Fall Tire Safety Tips for Truck Camper Rigs

Autumn is an important time for drivers to check their tires

Colorful leaves and dropping temperatures are a sign that fall is beginning, and Cooper Tire and Rubber Company encourages drivers to use the changing season as a reminder to check their tires and ensure they’re prepared for the potentially challenging road conditions that autumn weather brings. This time of year, drivers need to be aware of changing temperatures, increased rain and more debris on the roads. For truck’s hauling truck campers, this awareness is even more important.

“It might be surprising to drivers that fall seasonal conditions produce some of the most challenging road hazards,” said Andrea Berryman, Cooper’s Director of Product Development. “Your tires are the only thing connecting you to the road, so ensuring they are properly inflated and have enough tread to allow for optimal braking will help you safely get to your destination.”

On average, tire pressure decreases by about one pound per square inch for every 10 degrees F drop in the temperature. As temperatures fluctuate from chilly nights to warm days, it’s important to regularly check tire pressure rather than relying solely on the TPMS light, which alerts drivers when tire pressure is already too low.

Other fall seasonal hazards include wet roads and slippery debris, such as wet leaves on the roadway. In fact, driving on wet leaves can be like driving on ice—all the more reason tires need good tread, providing traction for braking and to prevent hydroplaning.

Truck Camper owners should conduct the following three simple maintenance checks to make sure their tires are in top condition this fall:

Check tire inflation pressure: Tire pressure plays a critical role in your tires’ overall performance, and proper inflation allows drivers better control on the road and helps tires wear longer and more evenly. Check your tire pressure using a tire pressure gauge and ensure the pressure in each tire—including your spare—matches the ideal tire pressure for your vehicle, which is listed on the sticker inside your car door, glove box or fuel door, or in the car’s manual.

Inspect the tread depth: Proper tread depth helps tires maintain traction, improves handling and prevents hydroplaning. Drivers can check this by inserting the edge of a penny into the tread, with Lincoln going in headfirst. If the top of Lincoln’s head is covered, there is an acceptable amount of tread; if the top of his head is visible, then it’s time to replace the tire.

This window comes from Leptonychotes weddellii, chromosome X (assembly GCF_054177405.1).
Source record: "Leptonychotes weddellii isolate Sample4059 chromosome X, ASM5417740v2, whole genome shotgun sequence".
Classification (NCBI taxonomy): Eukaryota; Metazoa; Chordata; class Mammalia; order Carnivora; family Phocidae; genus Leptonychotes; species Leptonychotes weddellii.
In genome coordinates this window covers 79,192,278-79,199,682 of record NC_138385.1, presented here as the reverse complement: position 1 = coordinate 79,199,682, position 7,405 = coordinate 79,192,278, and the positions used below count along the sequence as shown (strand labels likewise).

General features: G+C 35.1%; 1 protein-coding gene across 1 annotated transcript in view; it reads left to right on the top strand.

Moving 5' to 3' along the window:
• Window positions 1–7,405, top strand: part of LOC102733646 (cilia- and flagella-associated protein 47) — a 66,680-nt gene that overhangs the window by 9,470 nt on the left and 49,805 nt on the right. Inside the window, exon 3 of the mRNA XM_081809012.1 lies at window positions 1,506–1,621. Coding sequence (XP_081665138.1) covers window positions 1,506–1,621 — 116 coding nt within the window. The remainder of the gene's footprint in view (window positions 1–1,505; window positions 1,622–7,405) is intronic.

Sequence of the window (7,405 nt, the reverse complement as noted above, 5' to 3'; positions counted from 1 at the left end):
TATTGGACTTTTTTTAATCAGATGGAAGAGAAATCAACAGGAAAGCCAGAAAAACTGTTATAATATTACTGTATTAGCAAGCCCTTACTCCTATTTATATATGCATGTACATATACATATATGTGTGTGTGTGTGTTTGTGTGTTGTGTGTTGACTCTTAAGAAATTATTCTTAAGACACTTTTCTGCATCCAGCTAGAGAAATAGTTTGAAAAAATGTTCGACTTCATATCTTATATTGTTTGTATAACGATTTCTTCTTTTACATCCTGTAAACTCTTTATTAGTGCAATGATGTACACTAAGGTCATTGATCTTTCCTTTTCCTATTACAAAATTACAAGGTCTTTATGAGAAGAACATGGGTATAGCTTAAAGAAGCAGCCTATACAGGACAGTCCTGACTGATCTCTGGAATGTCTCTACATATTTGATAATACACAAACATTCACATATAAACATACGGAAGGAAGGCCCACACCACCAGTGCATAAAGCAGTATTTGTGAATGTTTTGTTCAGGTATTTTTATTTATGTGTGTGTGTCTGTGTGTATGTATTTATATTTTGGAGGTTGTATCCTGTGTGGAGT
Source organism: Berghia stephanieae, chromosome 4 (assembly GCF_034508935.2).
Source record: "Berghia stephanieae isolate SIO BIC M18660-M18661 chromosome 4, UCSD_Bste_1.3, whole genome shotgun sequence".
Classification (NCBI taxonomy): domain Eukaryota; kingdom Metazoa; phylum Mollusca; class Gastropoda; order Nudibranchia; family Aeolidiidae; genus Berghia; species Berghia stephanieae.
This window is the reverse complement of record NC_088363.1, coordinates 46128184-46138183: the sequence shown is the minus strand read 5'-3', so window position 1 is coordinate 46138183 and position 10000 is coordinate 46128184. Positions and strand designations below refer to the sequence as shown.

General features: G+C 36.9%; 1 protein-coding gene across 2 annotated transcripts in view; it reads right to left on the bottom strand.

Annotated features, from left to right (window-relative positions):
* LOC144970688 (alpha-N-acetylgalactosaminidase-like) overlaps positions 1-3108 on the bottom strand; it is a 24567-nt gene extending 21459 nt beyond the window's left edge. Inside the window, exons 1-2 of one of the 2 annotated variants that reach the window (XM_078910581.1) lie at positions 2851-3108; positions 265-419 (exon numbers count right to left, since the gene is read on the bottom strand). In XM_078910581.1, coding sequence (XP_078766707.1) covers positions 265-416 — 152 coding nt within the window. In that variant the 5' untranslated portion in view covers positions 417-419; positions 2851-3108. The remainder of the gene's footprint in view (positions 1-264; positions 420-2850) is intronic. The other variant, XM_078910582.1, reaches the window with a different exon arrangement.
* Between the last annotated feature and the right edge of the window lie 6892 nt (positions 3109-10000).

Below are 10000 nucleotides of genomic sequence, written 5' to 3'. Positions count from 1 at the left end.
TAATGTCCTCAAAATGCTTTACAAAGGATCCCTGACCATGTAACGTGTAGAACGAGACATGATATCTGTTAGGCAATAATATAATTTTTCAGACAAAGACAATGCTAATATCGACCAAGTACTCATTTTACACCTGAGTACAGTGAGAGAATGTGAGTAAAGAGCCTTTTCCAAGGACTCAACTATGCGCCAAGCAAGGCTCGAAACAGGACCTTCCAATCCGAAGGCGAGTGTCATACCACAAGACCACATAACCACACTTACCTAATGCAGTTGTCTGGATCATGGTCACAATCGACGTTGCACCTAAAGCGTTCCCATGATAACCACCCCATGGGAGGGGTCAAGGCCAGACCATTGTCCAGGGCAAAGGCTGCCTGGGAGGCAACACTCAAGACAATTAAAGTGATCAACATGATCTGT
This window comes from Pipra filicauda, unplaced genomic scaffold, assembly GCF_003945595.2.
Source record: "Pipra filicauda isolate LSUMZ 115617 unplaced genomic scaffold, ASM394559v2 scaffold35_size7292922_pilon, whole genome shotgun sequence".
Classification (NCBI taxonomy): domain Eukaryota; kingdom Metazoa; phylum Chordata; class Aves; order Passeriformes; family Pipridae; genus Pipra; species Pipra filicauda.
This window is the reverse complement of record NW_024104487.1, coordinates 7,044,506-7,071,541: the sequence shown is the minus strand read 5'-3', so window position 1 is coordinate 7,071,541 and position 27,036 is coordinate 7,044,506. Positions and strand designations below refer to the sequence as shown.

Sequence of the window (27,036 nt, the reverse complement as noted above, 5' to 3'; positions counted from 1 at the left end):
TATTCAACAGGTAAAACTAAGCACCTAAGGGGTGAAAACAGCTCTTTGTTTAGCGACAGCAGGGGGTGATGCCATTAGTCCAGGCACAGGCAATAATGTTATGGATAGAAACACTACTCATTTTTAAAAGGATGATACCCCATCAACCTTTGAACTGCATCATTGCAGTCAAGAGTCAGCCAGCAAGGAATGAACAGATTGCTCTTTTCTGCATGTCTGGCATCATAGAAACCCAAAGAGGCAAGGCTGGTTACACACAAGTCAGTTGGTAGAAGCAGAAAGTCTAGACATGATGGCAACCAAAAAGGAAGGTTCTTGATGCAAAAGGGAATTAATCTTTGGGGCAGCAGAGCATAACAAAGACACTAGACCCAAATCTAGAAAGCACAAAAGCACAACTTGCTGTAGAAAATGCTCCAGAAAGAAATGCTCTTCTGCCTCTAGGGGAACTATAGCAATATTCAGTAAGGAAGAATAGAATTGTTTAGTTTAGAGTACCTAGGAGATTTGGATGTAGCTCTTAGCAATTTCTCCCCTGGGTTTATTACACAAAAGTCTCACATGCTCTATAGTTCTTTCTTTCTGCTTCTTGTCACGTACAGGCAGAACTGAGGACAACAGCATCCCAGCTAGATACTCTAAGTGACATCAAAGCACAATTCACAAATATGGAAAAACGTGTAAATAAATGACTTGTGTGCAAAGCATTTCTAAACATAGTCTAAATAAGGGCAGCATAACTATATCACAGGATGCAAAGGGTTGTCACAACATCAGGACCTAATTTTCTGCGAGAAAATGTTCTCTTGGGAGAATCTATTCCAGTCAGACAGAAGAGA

Check the overall condition: Damaged tires can shorten tire life or cause air loss. Look for cuts, cracks, splits, punctures or bulges on the exterior of the tire. If any of these conditions are spotted, or if you are unsure of the condition of your tires, visit a tire dealer for a professional inspection.

Additionally, colder weather creates potholes in the road and fallen leaves can hide those and other hazards that may cause damage to your tires. “As seasonal weather worsens road conditions, it’s important to check your tires at least once a month,” Berryman said. “Prepare for the fall and winter seasons by making sure you have the right tires on your vehicle—whether those are all-season tires for rain and mild winters or dedicated winter tires if your area experiences heavy snow and freezing temperatures.”

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About Mello Mike 521 Articles
Mello Mike is an Arizona native, author, and the founder of Truck Camper Adventure. He's been RV'ing since 2002, is a certified RVIA Level 1 RV Technician, and has restored several Airstream travel trailers. He currently rolls in a 2013 Ram 3500 with a 2021 Bundutec Roadrunner truck camper mounted on top. He retired from the U.S. Navy in 2004 as a CWO3 after 24 years, worked in project management, and now runs Truck Camper Adventure full-time. He also does some RV consulting, repairs, and inspections on the side.

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